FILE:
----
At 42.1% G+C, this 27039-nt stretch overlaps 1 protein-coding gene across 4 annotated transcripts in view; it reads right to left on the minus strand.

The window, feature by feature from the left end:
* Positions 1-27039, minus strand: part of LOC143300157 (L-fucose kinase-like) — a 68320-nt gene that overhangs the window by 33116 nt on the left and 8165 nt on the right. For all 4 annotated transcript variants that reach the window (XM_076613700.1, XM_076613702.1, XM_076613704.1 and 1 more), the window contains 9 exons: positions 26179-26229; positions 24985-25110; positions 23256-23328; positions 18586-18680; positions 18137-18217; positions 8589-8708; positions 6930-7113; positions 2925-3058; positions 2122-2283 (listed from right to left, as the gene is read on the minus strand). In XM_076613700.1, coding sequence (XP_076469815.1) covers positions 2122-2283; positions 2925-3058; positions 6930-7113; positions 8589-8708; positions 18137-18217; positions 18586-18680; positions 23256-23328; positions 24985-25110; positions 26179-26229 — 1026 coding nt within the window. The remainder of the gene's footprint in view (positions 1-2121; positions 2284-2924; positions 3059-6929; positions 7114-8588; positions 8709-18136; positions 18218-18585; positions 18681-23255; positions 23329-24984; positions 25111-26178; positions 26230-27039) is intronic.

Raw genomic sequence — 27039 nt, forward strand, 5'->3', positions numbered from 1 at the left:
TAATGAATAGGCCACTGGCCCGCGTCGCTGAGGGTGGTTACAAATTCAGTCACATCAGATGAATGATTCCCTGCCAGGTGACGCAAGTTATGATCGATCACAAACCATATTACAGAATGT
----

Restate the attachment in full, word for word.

At 42.1% G+C, this 27039-nt stretch overlaps 1 protein-coding gene across 4 annotated transcripts in view; it reads right to left on the minus strand.

The window, feature by feature from the left end:
* Positions 1-27039, minus strand: part of LOC143300157 (L-fucose kinase-like) — a 68320-nt gene that overhangs the window by 33116 nt on the left and 8165 nt on the right. For all 4 annotated transcript variants that reach the window (XM_076613700.1, XM_076613702.1, XM_076613704.1 and 1 more), the window contains 9 exons: positions 26179-26229; positions 24985-25110; positions 23256-23328; positions 18586-18680; positions 18137-18217; positions 8589-8708; positions 6930-7113; positions 2925-3058; positions 2122-2283 (listed from right to left, as the gene is read on the minus strand). In XM_076613700.1, coding sequence (XP_076469815.1) covers positions 2122-2283; positions 2925-3058; positions 6930-7113; positions 8589-8708; positions 18137-18217; positions 18586-18680; positions 23256-23328; positions 24985-25110; positions 26179-26229 — 1026 coding nt within the window. The remainder of the gene's footprint in view (positions 1-2121; positions 2284-2924; positions 3059-6929; positions 7114-8588; positions 8709-18136; positions 18218-18585; positions 18681-23255; positions 23329-24984; positions 25111-26178; positions 26230-27039) is intronic.

Raw genomic sequence — 27039 nt, forward strand, 5'->3', positions numbered from 1 at the left:
TAATGAATAGGCCACTGGCCCGCGTCGCTGAGGGTGGTTACAAATTCAGTCACATCAGATGAATGATTCCCTGCCAGGTGACGCAAGTTATGATCGATCACAAACCATATTACAGAATGT